* Urban Sprawl in North Shore – Also of concern is the expansion of the Urban Containment Boundary that allows “General Urban” into green zones such as exist on the North Shore. The proposed bylaw also has a huge “Special Study Area” that could allow urban sprawl to move even further up the mountainside. There are many implications, including the fact that these mountain views also play an important role in regional identity and their ecosystems are a carbon sink to fight climate change.
* UBC Golf Course – This should be in the “Conservation and Recreation Lands,” not “General Urban.” The golf course is not available for potential development until 2080, well beyond the scope of this proposed bylaw.
* Special Study Areas – The proposed bylaw only requires a 50% + 1 weighted vote of the MVRD board to remove Special Study Areas from a green zone and convert into General Urban. This is lower than the currently-required 2/3 vote and should not be reduced. Under the Livable Region Strategic Plan, a 100% vote was required. The current vote threshold is already very weak and should not be weakened further.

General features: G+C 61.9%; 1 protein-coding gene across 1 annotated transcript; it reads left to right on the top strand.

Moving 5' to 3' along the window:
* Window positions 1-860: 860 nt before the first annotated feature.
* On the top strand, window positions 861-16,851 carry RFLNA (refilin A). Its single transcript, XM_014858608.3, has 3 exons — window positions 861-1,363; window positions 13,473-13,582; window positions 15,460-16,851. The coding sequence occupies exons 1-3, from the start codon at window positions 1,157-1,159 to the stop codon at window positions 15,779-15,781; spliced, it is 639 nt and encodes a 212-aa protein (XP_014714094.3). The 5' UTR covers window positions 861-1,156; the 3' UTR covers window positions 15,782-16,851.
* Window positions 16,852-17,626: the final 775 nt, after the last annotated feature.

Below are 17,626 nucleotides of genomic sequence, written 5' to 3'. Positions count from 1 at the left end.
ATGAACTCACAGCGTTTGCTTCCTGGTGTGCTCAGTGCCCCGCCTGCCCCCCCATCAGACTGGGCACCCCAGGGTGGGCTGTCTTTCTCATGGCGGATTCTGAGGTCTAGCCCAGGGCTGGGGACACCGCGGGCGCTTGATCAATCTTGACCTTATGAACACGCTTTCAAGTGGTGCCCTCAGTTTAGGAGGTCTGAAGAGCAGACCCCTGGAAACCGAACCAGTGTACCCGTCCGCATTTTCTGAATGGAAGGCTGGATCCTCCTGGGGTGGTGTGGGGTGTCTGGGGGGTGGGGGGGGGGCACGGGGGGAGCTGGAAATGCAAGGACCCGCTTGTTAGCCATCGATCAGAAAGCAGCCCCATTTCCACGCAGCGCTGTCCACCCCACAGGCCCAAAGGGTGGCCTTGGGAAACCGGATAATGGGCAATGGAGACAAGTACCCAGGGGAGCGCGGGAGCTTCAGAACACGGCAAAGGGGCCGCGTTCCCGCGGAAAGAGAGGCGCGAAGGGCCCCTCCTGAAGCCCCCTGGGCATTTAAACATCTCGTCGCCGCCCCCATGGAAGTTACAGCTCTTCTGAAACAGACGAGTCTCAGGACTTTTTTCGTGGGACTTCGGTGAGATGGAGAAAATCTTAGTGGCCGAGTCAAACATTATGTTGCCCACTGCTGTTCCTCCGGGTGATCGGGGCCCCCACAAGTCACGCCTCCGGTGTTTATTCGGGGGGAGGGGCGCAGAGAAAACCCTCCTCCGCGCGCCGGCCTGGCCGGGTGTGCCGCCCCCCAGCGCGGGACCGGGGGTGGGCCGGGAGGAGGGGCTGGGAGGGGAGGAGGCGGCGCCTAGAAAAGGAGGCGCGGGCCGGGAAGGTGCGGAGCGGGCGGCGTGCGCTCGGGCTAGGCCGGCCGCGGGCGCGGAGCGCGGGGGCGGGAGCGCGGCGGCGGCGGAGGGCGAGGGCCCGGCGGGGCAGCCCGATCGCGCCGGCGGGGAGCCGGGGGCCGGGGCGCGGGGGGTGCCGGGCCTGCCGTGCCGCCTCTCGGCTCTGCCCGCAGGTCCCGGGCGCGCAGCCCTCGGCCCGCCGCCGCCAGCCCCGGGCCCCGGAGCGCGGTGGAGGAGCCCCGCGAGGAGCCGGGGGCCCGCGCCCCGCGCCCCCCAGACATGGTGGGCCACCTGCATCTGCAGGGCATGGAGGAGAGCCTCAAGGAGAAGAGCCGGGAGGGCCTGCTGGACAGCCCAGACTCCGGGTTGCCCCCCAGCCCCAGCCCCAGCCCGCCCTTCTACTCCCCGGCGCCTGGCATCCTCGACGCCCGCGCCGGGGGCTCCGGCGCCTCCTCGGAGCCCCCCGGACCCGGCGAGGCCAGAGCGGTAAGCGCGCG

Lack of Process: There has been little to no resident involvement by the residents of the City of Vancouver in this plan. Most residents are unaware that this Metro 2050 discussion, Bylaw, and Public Hearing is even happening. What we have enumerated above is just a small indication of many concerns about Metro 2050 and its implications for the people of Vancouver and for the entire Metro Vancouver region.
Further, we are alarmed that in this bylaw formulation there has also been no involvement of any of the Boards of Education across the region, B.C. ministry of Education and Child Care, police departments across the region, or B.C.’s Solicitor General and Attorney General Ministries. Input from all of them needs to be considered to respond to the proposed growth.
In conclusion, we request that the Metro Vancouver Board reject the Metro Vancouver Regional District Regional Growth Strategy (RGS) Bylaw No. 1339, 2022 (METRO 2050).
On behalf of the Steering Committee,
Coalition of Vancouver Neighbourhoods (CVN)